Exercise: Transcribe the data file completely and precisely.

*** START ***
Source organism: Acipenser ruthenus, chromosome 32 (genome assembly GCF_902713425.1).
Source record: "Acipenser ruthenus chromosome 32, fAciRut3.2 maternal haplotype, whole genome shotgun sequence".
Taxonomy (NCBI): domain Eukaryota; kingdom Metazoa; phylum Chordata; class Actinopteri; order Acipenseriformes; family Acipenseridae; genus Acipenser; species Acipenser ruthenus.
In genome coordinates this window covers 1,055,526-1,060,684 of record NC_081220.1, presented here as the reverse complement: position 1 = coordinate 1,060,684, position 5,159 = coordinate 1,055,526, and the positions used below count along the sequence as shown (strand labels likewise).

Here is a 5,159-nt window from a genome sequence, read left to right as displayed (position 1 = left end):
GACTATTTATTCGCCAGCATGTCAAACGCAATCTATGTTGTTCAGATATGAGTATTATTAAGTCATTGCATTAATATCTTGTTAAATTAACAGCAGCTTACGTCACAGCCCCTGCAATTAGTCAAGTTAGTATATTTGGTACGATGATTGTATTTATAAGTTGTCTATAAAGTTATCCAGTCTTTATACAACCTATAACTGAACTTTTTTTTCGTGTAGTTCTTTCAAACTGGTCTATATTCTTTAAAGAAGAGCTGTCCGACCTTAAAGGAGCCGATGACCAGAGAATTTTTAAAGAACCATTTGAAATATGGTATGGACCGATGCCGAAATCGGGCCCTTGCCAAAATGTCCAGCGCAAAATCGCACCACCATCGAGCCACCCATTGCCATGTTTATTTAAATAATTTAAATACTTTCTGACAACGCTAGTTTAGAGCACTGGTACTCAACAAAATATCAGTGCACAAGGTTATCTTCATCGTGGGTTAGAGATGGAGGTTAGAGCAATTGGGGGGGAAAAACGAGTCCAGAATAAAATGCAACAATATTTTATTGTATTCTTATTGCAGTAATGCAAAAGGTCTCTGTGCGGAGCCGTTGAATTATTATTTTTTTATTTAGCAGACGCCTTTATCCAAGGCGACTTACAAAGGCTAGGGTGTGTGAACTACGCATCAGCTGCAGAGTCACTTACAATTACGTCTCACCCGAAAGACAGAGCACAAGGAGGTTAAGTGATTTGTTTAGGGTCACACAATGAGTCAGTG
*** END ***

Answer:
Source organism: Acipenser ruthenus, chromosome 32 (genome assembly GCF_902713425.1).
Source record: "Acipenser ruthenus chromosome 32, fAciRut3.2 maternal haplotype, whole genome shotgun sequence".
Taxonomy (NCBI): domain Eukaryota; kingdom Metazoa; phylum Chordata; class Actinopteri; order Acipenseriformes; family Acipenseridae; genus Acipenser; species Acipenser ruthenus.
In genome coordinates this window covers 1,055,526-1,060,684 of record NC_081220.1, presented here as the reverse complement: position 1 = coordinate 1,060,684, position 5,159 = coordinate 1,055,526, and the positions used below count along the sequence as shown (strand labels likewise).

Here is a 5,159-nt window from a genome sequence, read left to right as displayed (position 1 = left end):
GACTATTTATTCGCCAGCATGTCAAACGCAATCTATGTTGTTCAGATATGAGTATTATTAAGTCATTGCATTAATATCTTGTTAAATTAACAGCAGCTTACGTCACAGCCCCTGCAATTAGTCAAGTTAGTATATTTGGTACGATGATTGTATTTATAAGTTGTCTATAAAGTTATCCAGTCTTTATACAACCTATAACTGAACTTTTTTTTCGTGTAGTTCTTTCAAACTGGTCTATATTCTTTAAAGAAGAGCTGTCCGACCTTAAAGGAGCCGATGACCAGAGAATTTTTAAAGAACCATTTGAAATATGGTATGGACCGATGCCGAAATCGGGCCCTTGCCAAAATGTCCAGCGCAAAATCGCACCACCATCGAGCCACCCATTGCCATGTTTATTTAAATAATTTAAATACTTTCTGACAACGCTAGTTTAGAGCACTGGTACTCAACAAAATATCAGTGCACAAGGTTATCTTCATCGTGGGTTAGAGATGGAGGTTAGAGCAATTGGGGGGGAAAAACGAGTCCAGAATAAAATGCAACAATATTTTATTGTATTCTTATTGCAGTAATGCAAAAGGTCTCTGTGCGGAGCCGTTGAATTATTATTTTTTTATTTAGCAGACGCCTTTATCCAAGGCGACTTACAAAGGCTAGGGTGTGTGAACTACGCATCAGCTGCAGAGTCACTTACAATTACGTCTCACCCGAAAGACAGAGCACAAGGAGGTTAAGTGATTTGTTTAGGGTCACACAATGAGTCAGTG